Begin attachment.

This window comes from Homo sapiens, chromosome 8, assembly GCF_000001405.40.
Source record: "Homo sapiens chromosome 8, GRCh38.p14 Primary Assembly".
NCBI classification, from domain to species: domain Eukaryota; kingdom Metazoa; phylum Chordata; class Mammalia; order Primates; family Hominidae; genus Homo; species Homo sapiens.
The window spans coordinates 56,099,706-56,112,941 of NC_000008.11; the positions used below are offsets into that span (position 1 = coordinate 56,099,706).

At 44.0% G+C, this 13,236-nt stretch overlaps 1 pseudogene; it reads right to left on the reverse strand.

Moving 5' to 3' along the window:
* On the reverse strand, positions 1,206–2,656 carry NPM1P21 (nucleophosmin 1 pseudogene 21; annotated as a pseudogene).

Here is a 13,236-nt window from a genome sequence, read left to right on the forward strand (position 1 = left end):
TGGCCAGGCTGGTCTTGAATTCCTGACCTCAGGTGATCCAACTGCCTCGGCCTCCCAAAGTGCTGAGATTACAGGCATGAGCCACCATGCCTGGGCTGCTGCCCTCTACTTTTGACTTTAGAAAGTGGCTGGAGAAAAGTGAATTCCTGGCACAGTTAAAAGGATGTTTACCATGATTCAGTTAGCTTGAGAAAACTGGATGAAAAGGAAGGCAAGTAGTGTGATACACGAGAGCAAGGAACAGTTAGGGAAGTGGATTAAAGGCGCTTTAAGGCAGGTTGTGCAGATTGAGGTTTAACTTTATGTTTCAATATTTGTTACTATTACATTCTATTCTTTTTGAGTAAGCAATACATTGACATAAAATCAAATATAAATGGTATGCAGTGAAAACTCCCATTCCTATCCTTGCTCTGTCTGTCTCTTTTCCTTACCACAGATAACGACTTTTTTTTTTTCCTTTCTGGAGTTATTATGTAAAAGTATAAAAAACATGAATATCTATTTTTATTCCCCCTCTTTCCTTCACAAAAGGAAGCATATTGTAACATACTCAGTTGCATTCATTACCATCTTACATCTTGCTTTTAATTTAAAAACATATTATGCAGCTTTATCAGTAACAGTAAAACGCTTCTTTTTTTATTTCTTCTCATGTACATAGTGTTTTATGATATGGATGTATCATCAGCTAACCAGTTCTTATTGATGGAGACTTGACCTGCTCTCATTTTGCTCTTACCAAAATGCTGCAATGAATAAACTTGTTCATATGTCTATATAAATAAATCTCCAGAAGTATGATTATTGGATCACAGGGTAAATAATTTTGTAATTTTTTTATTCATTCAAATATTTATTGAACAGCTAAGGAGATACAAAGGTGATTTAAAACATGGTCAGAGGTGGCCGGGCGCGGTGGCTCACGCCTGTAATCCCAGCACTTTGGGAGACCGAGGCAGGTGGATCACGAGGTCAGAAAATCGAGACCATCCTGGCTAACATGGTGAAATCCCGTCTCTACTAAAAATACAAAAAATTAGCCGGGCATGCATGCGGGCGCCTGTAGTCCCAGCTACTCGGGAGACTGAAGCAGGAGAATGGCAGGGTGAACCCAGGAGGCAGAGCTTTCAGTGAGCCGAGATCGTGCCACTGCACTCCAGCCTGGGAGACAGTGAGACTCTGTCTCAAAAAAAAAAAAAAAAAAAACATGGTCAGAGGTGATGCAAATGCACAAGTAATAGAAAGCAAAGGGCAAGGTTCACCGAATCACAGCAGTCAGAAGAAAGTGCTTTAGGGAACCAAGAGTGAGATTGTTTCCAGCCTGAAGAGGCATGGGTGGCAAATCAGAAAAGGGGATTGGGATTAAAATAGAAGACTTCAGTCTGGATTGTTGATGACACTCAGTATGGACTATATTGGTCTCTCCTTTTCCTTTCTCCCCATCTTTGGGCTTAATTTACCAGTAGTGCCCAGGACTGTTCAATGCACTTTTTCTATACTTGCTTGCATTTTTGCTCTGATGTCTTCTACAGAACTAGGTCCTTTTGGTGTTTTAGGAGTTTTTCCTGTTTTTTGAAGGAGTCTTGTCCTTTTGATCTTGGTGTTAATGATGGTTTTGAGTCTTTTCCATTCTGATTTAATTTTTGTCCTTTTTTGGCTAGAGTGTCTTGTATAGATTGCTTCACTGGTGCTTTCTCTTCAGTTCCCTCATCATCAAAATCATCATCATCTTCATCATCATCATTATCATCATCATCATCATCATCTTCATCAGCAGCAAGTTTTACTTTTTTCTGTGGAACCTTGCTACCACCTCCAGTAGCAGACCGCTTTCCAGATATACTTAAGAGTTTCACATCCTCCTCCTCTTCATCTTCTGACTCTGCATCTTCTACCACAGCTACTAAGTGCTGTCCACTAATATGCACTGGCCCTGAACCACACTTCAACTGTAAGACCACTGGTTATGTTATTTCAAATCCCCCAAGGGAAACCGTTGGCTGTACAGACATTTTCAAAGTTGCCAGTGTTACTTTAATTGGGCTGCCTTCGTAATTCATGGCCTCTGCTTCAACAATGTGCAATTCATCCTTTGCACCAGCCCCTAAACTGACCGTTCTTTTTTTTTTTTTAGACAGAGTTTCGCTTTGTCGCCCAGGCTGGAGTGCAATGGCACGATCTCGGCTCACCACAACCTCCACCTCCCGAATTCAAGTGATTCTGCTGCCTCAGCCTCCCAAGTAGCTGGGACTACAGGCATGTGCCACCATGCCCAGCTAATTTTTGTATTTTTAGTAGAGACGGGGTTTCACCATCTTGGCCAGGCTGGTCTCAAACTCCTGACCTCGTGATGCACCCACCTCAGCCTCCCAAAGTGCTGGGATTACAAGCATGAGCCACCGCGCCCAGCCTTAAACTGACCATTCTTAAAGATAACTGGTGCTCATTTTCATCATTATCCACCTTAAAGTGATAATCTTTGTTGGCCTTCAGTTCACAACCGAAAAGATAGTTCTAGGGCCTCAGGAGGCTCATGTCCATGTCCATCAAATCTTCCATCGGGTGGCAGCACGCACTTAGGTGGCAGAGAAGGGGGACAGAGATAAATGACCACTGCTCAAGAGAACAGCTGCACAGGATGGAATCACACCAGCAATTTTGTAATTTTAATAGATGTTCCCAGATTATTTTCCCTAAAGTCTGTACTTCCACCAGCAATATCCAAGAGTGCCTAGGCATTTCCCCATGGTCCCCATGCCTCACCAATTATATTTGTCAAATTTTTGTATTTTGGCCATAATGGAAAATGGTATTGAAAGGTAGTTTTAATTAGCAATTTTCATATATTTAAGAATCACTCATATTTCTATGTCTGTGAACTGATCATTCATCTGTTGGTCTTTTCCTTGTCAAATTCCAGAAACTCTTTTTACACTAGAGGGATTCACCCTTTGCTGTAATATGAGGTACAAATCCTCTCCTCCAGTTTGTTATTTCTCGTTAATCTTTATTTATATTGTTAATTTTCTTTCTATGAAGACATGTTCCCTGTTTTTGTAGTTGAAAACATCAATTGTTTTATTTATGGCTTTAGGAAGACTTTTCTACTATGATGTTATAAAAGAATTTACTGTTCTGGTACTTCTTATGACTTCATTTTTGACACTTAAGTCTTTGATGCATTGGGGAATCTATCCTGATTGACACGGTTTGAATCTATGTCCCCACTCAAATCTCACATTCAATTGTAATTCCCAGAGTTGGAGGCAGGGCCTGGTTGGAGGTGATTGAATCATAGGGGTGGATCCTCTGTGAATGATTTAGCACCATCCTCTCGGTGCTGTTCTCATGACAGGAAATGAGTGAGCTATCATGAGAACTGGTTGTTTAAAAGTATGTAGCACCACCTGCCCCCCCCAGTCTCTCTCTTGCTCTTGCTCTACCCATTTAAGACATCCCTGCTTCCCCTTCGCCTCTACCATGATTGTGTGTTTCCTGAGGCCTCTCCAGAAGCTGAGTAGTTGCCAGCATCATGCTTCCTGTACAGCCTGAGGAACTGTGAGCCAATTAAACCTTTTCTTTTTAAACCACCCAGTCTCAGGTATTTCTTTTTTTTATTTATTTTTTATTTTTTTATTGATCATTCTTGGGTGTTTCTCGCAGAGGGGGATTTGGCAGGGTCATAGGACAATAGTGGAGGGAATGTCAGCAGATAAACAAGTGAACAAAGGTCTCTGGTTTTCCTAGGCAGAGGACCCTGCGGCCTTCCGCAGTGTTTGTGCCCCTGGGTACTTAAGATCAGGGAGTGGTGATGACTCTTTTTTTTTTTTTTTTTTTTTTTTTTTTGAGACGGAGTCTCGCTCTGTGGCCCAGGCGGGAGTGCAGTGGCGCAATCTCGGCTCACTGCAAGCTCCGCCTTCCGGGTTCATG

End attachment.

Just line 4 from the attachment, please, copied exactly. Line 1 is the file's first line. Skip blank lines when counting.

The window spans coordinates 56,099,706-56,112,941 of NC_000008.11; the positions used below are offsets into that span (position 1 = coordinate 56,099,706).